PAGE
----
Sundays at 9:30am
Sundays at 10:30am
In short, you should care a lot.
But not for the reasons you might think.
Music is a dicey subject for many in the church. You’ve probably heard of worship wars? If not, it is as it sounds. People who call themselves Christians, who have been delivered from the domain of darkness, who have been set free from enslavement from sin, who have been saved from eternal wrath and damnation for their sins, who have been turned from rebels of God to adopted sons and daughters of God—these people then turn around and fight each other over how the music sounds during the time they are supposed to be worshipping God for giving them all of the blessings above.
Sounds a little like the kids who complain how long the car drive is on their way to the vacation of their dreams set up and paid for in full by their parents.
Maybe they’ve lost focus? I’d say so.
Many people have left churches over music style. “It just doesn’t move me. It’s supposed to move me right?” “It’s too slow…too old…too boring…to draggy. Why can’t we sing what the radio plays? That would attract more people, right?”
Now, to be clear: I’m not in favor of bad music. I’m not arguing for lifeless emotionless music. Music in the church can often drag. And, music in the church can often be done in such a way that it is more distracting than helpful for worship. Yes, some churches need to turn down the drums, but other churches need to ditch the banjo solo.
I’m not reasoning for lifeless worship. God created us as beings to worship him with our affections. The apostle Paul commanded the church to have all things done in an orderly manner (1 Cor. 14:40) The Psalter is full of heart-filled, life-giving, soul-stirring worship. So, where the music in a church is a hindrance to this genuine worship, we should look to correct and improve it.
But that’s not what people often mean when they leave or fight over music in the church. What people often mean is, “This isn’t what I like. This isn’t what moves me emotionally. This isn’t what I remember church being like. This isn’t what I want church to be like.”
And what’s the common denominator in the complaint?
I. Me. Self.
The complaint over music in the church is often a self-centered misunderstanding of what worship is to be. And at the root of this misunderstanding is a failure to understand who the music is for and how the affections are to be stirred.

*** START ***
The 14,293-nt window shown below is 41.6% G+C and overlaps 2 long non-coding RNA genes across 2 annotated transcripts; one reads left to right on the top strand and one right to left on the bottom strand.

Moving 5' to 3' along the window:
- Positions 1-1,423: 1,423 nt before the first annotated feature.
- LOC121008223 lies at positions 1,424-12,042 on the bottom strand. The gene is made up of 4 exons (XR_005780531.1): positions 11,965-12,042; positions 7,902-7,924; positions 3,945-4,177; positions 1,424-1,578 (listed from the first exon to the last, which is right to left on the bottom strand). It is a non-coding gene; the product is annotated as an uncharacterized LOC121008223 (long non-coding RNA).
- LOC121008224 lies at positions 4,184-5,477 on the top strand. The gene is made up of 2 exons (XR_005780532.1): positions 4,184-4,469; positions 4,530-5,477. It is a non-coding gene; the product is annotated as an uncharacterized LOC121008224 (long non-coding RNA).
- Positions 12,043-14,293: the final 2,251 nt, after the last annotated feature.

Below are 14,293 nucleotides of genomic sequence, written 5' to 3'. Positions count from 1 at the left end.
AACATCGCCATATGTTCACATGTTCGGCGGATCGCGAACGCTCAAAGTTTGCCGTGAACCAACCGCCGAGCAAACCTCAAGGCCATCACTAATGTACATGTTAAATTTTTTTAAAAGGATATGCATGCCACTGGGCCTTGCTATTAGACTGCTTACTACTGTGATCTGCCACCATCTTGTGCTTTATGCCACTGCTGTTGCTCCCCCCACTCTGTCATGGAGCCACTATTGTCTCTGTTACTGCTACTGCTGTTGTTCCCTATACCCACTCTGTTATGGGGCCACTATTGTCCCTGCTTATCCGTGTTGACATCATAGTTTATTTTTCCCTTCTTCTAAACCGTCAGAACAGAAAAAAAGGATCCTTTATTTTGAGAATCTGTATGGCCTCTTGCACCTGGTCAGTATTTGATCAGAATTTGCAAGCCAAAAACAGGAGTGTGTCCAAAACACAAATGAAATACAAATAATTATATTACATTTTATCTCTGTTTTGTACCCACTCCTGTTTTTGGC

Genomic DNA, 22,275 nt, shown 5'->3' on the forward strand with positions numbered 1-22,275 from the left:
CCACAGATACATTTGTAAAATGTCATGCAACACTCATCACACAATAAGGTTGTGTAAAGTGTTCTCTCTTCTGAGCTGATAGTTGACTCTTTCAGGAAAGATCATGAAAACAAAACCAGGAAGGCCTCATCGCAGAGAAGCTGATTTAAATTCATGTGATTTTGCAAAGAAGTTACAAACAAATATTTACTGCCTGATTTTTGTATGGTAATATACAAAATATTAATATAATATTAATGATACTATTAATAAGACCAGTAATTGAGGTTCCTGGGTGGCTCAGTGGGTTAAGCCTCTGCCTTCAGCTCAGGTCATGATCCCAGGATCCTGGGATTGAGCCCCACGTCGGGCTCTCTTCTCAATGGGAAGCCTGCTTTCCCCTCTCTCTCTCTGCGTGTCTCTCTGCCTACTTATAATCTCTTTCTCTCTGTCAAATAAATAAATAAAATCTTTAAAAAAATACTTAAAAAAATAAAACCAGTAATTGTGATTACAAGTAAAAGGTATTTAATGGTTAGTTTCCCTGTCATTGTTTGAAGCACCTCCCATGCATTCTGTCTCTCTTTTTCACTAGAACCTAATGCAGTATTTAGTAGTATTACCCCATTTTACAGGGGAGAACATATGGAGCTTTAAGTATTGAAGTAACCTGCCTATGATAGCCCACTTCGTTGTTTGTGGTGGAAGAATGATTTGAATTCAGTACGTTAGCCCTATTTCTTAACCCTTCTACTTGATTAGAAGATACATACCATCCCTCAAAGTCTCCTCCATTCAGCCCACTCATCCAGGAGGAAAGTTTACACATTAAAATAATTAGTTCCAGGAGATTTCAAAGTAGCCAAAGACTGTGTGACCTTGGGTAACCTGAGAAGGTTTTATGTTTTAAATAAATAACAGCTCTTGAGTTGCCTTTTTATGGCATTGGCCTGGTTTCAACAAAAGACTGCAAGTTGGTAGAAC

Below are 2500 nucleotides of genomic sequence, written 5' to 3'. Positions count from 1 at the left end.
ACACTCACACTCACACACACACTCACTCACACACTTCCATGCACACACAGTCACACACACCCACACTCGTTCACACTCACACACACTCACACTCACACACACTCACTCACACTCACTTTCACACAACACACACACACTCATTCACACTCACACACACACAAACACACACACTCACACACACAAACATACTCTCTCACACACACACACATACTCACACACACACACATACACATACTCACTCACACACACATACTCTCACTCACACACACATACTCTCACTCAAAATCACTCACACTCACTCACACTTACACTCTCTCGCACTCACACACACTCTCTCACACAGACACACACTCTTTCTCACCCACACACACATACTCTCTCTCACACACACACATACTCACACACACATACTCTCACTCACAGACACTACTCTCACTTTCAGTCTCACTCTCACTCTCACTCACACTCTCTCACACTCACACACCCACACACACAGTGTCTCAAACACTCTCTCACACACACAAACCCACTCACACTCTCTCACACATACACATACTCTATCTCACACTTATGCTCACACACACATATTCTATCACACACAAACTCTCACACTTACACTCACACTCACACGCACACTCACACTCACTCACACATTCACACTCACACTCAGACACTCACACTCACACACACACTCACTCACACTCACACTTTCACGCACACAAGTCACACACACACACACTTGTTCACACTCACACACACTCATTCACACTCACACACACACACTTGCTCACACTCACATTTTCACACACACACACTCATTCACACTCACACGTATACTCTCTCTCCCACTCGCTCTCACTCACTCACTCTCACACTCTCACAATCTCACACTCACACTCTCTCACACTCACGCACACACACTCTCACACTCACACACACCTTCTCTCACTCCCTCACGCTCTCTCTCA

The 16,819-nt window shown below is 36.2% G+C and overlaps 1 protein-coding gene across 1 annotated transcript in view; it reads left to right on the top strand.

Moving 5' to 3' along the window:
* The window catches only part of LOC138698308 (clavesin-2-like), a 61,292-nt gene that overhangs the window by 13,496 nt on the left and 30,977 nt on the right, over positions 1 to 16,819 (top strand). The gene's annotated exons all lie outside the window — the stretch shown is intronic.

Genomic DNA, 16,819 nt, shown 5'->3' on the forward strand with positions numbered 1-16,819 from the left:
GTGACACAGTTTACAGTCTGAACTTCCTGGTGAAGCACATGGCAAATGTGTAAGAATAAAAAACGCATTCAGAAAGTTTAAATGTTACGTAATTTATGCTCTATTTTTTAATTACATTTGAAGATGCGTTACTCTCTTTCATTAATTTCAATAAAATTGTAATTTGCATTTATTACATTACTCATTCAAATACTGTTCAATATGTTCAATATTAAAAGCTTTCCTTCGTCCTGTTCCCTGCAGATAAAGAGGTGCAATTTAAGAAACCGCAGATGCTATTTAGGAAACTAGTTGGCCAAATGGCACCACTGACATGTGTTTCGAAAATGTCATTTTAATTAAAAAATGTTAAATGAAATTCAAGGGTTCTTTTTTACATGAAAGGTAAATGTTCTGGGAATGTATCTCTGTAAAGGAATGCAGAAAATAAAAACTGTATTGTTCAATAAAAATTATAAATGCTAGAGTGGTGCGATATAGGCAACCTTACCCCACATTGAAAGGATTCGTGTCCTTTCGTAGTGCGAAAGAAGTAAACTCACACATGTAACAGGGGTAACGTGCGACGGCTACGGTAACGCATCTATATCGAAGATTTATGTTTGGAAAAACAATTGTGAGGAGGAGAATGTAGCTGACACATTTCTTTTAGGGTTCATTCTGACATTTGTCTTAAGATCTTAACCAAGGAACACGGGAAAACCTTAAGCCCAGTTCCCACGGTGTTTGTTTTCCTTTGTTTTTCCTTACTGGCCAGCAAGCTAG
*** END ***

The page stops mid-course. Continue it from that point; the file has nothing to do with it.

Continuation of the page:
Here’s the fundamental truth we need to remember when considering music in the church: The music isn’t primarily about you or for you—it’s for God. And the affections you seek don’t come from the style, environment, or quality of the music but the content of it. The affections so many seek in worship only come from the Spirit of God working through the truth of God, and yet, that’s what many misunderstand.
Don’t forget, it’s called worship—which means worship must have an end to it—something or someone we worship—and the end is God. We worship God through our singing. The music is for him. But functionally, when we complain over music style in self-centered ways, we reveal what the end of our worship truly is—I. Me. Self.
Jesus told a woman confused about spiritual things in John 4 that true worshipers of God will worship him “in spirit and in truth.”
This true worship Jesus talks about coming in our spirit will not come through human manufactured emotions but through the Spirit of God igniting our spirit to worship Him (John 3:6), and it won’t come by just any song content, but content centered on the great truths of God.
How much should you care about the music in your church?
You should care.
But your care should not be primarily focused on style, but essence. Focus on the truth you proclaim with your mouth. Meditate on such realities in your heart. Ponder anew what the Almighty can do. Care more about the truth of a song than its age—more about the sing-ability of a song than its style—more about what pleases the Lord than what pleases you.
And as you do these things, in a prayerful posture, you just might find yourself worshipping in spirit and in truth—with a heart full of affection and a mind full of sustenance—in an environment of joy!